MY OWN HOUSE BLUEPRINTS
House blueprints are usually needed so the inspector can get the same idea as the builder about a house design structure. Many inspectors will demand professionally-made blueprints with the engineer’s seal on it. This is not always the case however. In some cases where the owner files an Owner/builder Affidavit, he or she can draw up blueprint plans from scratch.
The way I see it, you’ll have to pay that fee whether you build your house or a contractor does it for you unless you can make your own plans.
Blueprints used to be blue and they was printed on a special paper that let the light show through so all the lines and symbols had better clarity. Many different kinds of paper is used in the modern day and so are many kinds of printers.
Blueprints will use a lot of
Inspectors are less concerned about the type of paper and ink. They just really need to see the diagrams and understand all the house construction details.
In preparing for blueprints, you should also consider the expected cost of the house you are to build. But this is no longer a problem as there are many home that will help you in your needs. You can also try other means to have the money you need for your ideal home.
One particular way is through refinancing which means the replacement of an existing debt obligation with a debt obligation under different terms.
If you buy the software, you can take your house plans on a CD to a print shop somewhere and they can print off your plans on wide format paper.
If you’re like me, you’d rather do it all yourself on a big table with a yardstick. Buy lot’s of papers to allow for mistakes though.
Now, to start out, most house floor plans are 1/4-inch = 1 foot in scale. That means that every one-quarter of an inch on the plans represents one whole foot of the real house. One full inch on the floor plans would equal four whole feet of the real house. This is how we are all able to get our brains wrapped around something that hasn’t happened yet. It’s our house design plan.
If it helps, you can draw in your own grid so you can keep everything to scale. Try to keep the grid squares almost transparent so you can see your diagrams and symbols. You can also make your own grid in Excel. That’s easy too.
Now, Draw your outside walls first, then draw the inside walls after that. You should be able to keep everything even with the grid paper. You might just want to start out with an 8.5 X 11-inch sheet of science paper and then take it to a print shop and have them kick out several 18 X 24-inch copies of your floor plans. That also works really well. From that point, you can write in the Architectural, Electrical, and Plumbing Symbols.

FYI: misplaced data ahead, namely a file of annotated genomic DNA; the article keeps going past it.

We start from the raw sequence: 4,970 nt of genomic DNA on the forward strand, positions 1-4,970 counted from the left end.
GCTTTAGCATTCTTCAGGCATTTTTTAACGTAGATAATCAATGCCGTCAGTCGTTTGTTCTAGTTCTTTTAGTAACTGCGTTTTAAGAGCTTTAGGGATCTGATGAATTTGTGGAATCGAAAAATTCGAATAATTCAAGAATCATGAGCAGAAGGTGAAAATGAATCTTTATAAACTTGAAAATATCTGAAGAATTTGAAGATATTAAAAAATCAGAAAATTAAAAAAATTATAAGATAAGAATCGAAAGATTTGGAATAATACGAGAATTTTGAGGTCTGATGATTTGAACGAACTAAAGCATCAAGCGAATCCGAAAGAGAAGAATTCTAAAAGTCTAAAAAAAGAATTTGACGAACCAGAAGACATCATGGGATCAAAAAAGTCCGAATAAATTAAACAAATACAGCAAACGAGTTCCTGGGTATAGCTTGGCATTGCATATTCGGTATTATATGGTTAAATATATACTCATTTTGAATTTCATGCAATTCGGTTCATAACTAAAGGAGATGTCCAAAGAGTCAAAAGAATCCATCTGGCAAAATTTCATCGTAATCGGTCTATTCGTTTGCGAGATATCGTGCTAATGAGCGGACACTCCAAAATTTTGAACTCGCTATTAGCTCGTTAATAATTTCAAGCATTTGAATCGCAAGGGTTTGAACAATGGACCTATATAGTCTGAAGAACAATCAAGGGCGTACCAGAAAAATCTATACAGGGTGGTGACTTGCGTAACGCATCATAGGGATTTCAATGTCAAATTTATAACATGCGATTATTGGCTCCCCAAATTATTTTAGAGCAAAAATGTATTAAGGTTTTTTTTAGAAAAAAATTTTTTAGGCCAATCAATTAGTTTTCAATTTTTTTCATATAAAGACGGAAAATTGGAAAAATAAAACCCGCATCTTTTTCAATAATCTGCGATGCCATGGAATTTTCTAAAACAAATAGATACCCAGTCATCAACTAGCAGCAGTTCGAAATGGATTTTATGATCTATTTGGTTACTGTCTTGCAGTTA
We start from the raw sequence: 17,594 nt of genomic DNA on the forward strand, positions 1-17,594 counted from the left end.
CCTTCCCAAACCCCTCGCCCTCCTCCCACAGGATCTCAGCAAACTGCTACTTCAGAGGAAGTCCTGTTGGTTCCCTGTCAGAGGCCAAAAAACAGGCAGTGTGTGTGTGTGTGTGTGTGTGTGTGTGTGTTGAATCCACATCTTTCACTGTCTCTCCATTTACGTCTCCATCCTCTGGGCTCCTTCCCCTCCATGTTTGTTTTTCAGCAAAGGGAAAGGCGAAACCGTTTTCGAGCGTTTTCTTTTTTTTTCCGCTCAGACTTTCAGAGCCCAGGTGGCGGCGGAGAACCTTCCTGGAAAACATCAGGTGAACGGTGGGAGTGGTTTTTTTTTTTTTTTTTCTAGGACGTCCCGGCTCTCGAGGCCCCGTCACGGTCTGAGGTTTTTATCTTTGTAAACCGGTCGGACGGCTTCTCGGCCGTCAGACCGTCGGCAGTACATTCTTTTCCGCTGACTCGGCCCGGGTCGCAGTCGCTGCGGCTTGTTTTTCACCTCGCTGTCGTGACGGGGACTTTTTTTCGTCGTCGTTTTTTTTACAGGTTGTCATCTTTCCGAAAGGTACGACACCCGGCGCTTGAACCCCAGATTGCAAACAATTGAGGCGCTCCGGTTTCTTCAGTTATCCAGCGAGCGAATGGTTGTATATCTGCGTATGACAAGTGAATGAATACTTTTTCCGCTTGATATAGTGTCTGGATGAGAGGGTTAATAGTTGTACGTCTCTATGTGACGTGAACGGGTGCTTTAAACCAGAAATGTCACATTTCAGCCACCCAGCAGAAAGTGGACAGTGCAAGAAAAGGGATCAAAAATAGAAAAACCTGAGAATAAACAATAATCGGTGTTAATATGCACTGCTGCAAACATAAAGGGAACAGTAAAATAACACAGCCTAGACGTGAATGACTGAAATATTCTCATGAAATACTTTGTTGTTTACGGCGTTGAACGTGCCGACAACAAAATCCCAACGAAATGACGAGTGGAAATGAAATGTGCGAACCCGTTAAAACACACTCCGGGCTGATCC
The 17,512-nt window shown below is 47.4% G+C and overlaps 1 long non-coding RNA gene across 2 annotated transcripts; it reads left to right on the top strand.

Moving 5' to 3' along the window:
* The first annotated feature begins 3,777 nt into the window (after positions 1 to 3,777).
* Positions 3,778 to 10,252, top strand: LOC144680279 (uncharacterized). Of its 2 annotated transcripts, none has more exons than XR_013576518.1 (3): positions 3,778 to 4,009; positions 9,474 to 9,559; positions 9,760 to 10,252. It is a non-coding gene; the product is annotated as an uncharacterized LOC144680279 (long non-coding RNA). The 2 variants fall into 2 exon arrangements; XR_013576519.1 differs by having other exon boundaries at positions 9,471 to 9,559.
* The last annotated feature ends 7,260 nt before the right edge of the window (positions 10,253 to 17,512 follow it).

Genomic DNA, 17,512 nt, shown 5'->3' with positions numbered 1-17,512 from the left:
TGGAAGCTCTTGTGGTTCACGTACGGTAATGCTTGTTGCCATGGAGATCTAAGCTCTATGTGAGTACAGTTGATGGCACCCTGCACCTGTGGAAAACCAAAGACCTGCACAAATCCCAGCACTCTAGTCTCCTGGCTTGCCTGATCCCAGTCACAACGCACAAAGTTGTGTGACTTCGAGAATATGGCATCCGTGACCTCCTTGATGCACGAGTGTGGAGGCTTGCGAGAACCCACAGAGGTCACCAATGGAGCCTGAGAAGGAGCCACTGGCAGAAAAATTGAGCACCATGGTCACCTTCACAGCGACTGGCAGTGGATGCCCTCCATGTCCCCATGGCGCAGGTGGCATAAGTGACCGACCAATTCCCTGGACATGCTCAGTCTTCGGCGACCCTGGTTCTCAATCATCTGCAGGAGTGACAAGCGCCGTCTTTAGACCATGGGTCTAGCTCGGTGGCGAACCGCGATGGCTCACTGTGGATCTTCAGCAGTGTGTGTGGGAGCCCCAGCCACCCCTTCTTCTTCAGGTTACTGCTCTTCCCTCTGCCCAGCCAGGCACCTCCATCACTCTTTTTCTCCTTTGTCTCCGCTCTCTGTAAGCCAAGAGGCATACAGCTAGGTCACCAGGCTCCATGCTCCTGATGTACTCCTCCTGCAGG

One thing to remember is to write down the scale size right below the diagrams so everybody understands the perspective. This is necessary because not all plans are the same scale.
Click on Pics to Enlarge
For more advanced blueprint symbols, check out my
Don’t get discouraged, this looks harder than it really is. Here they are, and I will explain each kind:
Plans the inspector will need
Click to Enlarge
Floor Plan -This is what most people are familiar with when they are designing a home. It is sometimes called a home blue print. It is the layout of the exterior and interior walls.
The floor plan house blueprints also needs to include the dimensions for walls, rooms, wall thickness, windows and doors, kitchen and bath layouts, electrical and plumbing layouts, stairs, ceilings, and flooring.See below.
Elevations-This part of the plans help the inspectors understand the height of the outside of the house. It also shows the shape and size of windows, doors, trim, roof material and slope, and anything else that can help describe the outside building designs of the house.
Details -this is a plan for some of the smaller things that have special instructions to build. This is more for the carpenters so they can get a good idea of what the architect has designed, but inspectors also like to know what’s going on. Some of the details might include how a fireplace should look, stairs and handrails, molding and trim or just anything that is different from normal houses. The details sheet is part of the house-blueprints and is as many pages as needed. See below.
Sections -This part of the house-blueprints just show how the parts of a building fit together. Most of it is common sense, but sometimes walls, stairs, and things like fireplaces need a little extra explaining to get the clear picture. Like detail plans, the sections plans are more for the builder than the inspector, but they like to be kept in the loop. House-blueprints need to fit together seamlessly. See below.
Interior elevations-This is a plan of the important interior items that need special consideration. The usual items are kitchens, bathrooms and fireplaces. Most house blueprints will include specialty interior items like these. See below.
Whew, that seems like a lot of stuff!
Most of it is redundant, but it’s always good to be over prepared. I hope this isn’t too discouraging to first time home builders. I know it can be in the beginning. The best thing to do is go get some really big paper and get started. You’ll find that it’s the excitement of starting your plans that motivates you.
So go ahead, get some paper, tape it down to the kitchen table and start to draw your plans with a yardstick. It will flow from there.
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